My personal response in short. I have never felt so much a part of the action of the film as I did watching Sensation. This experience of feeling so close emotionally to the characters' lives is a result of the depth Aaron's writing is at. All the elements specific to film he employs, beautifully support the great theme explored: hope is not a reality or a figment somewhere unreachable, but is always before us waiting to illumine the darkness of our present sufferings. I appreciated the visual artistry, the montage. I loved that the story builds, crescendos and finally has a payoff, but not in a fake propped up way. Not all the possibilities of the characters choices are explored, but are left up to the moral imagination. Not every action and its conclusion are explicit, but implied. Aaron does this not just in dialogue, but visually, audibly, and by using techniques not often seen in film today.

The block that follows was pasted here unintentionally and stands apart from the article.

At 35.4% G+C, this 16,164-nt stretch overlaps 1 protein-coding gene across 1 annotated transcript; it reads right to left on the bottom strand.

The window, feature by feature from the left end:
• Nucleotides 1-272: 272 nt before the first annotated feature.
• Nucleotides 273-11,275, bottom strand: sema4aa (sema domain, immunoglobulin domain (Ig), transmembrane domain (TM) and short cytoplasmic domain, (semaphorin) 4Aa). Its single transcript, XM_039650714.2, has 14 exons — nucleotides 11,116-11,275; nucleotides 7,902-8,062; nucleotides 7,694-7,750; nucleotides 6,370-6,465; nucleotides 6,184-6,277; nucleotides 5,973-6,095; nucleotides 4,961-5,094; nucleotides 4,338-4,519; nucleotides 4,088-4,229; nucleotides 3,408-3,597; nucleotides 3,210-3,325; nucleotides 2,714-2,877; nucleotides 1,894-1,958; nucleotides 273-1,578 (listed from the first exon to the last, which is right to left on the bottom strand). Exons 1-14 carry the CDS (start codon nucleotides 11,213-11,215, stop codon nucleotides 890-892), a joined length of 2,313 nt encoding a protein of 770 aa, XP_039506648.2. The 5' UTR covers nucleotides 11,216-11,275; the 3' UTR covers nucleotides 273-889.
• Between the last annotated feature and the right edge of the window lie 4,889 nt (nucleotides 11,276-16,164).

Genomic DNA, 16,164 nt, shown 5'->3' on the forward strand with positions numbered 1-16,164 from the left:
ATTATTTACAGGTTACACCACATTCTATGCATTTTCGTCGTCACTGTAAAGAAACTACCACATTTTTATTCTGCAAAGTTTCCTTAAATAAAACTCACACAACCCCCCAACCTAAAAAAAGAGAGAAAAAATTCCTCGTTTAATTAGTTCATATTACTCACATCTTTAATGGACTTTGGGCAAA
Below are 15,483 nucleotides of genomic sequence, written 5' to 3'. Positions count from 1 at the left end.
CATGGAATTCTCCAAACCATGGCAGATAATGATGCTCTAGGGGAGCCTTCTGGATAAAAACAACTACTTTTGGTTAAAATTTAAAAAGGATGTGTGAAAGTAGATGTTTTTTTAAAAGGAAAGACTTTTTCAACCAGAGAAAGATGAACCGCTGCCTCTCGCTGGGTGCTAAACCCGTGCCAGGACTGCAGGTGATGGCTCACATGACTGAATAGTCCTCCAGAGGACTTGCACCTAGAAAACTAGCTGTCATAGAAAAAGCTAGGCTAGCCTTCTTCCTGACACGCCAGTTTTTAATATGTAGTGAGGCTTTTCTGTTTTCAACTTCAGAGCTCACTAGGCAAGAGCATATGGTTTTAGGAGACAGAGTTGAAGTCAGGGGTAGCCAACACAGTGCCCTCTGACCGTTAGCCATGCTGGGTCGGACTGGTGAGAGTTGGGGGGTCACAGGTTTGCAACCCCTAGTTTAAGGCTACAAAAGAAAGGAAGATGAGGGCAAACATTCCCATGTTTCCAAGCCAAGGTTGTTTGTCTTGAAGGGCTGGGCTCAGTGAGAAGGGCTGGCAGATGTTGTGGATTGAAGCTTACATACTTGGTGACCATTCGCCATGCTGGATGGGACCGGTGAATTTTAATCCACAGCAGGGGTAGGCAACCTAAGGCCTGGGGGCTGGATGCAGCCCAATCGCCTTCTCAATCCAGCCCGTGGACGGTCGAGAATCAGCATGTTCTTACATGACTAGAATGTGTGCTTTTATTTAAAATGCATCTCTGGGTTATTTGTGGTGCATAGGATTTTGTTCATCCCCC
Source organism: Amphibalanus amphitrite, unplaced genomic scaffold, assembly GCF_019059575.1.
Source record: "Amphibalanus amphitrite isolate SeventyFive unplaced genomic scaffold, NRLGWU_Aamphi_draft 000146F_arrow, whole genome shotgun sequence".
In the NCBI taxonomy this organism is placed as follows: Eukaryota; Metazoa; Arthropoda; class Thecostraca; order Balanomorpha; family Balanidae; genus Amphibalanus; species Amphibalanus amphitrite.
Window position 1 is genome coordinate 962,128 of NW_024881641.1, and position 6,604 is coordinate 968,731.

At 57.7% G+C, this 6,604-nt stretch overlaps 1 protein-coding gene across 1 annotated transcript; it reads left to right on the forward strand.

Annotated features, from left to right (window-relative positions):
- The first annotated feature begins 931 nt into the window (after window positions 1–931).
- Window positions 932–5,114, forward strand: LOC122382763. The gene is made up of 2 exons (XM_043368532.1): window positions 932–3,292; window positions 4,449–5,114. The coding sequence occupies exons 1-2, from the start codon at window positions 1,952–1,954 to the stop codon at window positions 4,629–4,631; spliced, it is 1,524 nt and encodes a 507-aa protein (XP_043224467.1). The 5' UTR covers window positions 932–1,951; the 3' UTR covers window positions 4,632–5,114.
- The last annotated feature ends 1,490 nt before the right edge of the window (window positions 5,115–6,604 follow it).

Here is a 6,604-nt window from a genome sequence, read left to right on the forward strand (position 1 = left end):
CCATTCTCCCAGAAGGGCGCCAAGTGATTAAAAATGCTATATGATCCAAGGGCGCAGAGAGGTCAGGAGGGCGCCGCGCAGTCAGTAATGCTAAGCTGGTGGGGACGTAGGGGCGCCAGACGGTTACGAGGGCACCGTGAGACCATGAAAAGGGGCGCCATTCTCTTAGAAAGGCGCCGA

I could keep going, but I need to cut out.

Monday, February 06, 2006

I could say that I've had writer's block...Hopefully no one has been reading faithfully and thus notice the long spell of blogless nights.

An essay written by Cardinal Stafford has been recovered for me. I have referred to it many times for my own betterment and sometimes referred to it in my conversations with others.

In the next few blogs I am going to reflect on his essay titled, "The artist's vocation" and then I would like to say some things about a new film that I was priveleged to see twice recently in a pre-release showing by the director. The film is called "The Sensation of Sight" written and directed by Aaron Wiederspahn.

Okay, first Cardinal Stafford's essay.